Deadly Dixie pipeline: How Mississippi guns wind up in hands of Chicago gangs
Published 3:01 pm Thursday, August 29, 2019
Between 1940 and 1980, the state’s population grew by 1 million yet the number of native-born residents only increased by 60,000 in that 40-year stretch, according to a New York Times study.
Black Mississippians moved to the North, with a majority to Chicago. The Great Migration stemmed from a demand for factory workers during the world wars, a time that also coincided with the state’s entrenched segregationist practices. Combined, it was a good enough reason for the state’s black residents to flee the state’s segregated neighborhoods and schools.
By 1980, about 8% of the total Mississippi population moved to Illinois, according to the Times study. This resulted in hundreds of thousands of familial connections between the two states.
A “vast majority” of illegally used or possessed firearms are obtained through an offender’s social network, family or other personal connections, a 2015 survey of Cook County Jail inmates found.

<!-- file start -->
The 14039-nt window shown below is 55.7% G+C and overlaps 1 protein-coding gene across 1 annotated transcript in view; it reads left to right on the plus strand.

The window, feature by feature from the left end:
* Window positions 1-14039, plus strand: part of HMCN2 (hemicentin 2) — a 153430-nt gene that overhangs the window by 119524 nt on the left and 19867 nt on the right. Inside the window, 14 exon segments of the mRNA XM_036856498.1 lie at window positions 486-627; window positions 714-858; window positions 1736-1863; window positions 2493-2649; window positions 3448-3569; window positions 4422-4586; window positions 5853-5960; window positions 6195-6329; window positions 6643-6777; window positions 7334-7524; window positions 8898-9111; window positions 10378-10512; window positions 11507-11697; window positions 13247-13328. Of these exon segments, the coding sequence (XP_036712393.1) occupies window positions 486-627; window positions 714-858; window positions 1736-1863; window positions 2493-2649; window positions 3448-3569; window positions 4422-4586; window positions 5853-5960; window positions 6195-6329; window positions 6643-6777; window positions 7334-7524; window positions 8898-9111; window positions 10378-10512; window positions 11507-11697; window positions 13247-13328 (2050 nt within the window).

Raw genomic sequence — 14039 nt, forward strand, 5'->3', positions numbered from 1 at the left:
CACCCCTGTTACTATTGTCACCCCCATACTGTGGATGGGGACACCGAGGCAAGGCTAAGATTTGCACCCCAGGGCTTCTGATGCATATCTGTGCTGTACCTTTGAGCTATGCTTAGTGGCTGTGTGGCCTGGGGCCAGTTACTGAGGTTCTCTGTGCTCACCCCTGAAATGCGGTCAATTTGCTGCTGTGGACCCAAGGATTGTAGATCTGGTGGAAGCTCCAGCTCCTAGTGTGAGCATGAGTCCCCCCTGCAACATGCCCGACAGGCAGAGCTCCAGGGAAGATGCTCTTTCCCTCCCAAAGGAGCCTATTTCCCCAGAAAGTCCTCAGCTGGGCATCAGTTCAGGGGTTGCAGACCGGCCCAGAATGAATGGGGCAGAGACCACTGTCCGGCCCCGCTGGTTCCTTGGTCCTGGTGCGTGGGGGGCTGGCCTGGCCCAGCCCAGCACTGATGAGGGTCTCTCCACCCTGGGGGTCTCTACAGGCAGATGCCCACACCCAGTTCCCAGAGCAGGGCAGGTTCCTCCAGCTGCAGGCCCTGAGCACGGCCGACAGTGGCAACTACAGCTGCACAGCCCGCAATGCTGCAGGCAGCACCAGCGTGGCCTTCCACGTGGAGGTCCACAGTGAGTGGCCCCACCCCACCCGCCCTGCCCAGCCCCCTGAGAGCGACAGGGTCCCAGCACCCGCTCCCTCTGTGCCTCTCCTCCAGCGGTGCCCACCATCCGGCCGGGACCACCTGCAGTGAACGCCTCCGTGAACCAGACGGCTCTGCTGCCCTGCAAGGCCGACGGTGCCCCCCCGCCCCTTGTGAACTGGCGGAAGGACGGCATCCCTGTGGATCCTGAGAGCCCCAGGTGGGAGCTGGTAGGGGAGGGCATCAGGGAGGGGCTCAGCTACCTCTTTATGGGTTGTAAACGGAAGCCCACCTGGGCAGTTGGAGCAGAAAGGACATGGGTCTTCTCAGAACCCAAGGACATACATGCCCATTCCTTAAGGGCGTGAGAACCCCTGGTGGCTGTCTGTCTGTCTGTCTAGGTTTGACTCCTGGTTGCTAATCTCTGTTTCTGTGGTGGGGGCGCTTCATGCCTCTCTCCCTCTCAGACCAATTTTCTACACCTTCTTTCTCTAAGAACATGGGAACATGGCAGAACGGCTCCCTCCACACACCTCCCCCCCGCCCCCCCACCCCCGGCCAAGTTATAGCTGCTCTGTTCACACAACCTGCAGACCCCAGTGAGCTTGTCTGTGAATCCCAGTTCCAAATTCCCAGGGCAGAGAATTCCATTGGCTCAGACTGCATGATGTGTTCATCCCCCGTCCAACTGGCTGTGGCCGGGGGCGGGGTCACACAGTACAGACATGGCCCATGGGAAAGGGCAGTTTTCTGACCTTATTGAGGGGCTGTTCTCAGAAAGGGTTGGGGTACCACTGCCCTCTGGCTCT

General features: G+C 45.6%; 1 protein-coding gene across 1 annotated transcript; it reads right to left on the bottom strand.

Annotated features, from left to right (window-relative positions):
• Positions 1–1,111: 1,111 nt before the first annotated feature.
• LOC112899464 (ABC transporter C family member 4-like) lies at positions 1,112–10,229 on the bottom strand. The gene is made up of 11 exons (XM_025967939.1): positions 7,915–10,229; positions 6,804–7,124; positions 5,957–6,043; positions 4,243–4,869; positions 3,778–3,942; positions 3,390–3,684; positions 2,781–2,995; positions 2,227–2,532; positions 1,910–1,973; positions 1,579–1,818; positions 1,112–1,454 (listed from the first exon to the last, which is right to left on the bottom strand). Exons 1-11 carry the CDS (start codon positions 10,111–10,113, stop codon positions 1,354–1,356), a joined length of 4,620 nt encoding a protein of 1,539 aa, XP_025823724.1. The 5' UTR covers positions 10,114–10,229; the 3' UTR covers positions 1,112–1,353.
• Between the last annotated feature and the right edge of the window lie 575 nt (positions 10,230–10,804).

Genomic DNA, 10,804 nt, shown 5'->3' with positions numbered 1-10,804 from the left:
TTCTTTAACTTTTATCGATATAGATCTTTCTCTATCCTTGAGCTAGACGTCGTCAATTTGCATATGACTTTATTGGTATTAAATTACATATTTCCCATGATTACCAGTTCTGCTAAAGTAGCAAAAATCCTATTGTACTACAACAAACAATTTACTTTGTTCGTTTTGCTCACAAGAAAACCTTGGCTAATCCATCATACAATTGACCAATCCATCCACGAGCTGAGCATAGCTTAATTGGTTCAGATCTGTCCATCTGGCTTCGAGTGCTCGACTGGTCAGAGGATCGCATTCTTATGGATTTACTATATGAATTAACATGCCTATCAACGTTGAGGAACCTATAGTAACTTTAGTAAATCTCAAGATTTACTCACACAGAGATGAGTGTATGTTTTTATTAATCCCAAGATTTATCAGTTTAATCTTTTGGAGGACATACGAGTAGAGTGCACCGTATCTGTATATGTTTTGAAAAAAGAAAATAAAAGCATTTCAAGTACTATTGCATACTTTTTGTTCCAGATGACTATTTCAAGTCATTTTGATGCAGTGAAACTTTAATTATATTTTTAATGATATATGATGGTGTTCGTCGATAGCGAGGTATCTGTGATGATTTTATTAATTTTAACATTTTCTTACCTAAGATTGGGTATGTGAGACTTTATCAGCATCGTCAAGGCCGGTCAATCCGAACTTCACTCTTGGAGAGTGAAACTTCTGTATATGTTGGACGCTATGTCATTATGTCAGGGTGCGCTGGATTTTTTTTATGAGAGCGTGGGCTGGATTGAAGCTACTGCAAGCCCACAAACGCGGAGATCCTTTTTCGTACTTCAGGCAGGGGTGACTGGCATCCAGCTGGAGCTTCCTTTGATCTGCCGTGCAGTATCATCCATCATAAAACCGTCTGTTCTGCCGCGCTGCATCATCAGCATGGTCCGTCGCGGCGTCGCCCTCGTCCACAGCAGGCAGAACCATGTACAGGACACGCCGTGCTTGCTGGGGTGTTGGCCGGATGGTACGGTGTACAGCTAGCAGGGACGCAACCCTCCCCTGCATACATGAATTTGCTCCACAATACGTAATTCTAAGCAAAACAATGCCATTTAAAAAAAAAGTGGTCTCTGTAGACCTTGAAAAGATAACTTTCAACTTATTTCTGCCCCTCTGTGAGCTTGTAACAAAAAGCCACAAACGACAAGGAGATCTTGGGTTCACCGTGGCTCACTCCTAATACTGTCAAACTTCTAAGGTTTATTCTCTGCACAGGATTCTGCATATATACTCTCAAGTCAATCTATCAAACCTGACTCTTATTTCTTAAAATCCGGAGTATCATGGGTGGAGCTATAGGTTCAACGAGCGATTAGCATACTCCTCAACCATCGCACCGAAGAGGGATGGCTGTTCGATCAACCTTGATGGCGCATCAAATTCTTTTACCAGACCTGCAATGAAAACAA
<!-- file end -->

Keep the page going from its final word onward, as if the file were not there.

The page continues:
“Only 60 percent of those firearms were actually purchased for cash, the remaining 40 percent were traded, shared or temporarily loaned to the offender, sometimes due to the fact that the gun was previously used in a crime,” according to the Chicago Gun Trace Report.
Taken together, the high number of familial connections between Chicago and Mississippi residents, and the ease with which guns can be acquired in Mississippi, has made gun trafficking more common between the two locations than from any other Southern state.
“It has to do with racial segregation in the South and opportunities in the North,” said Supervisory Special Agent Joe Waller, Trafficking Group, Chicago Field Division of the ATF.
“What this means in the world of firearm trafficking is that there are still a lot of family ties between Mississippi and Chicago, and we generally look for those family connections when we see Mississippi firearms recovered in Chicago.”
Chicago, according to the city’s Crime Commission, has more gang members (150,000) than any other city in the U.S. Some of its most prominent gangs have deep roots in Mississippi.
The Gangster Disciples, Vice Lords and the Simon City Royals, the state’s three largest street gangs, were all originally established in Chicago.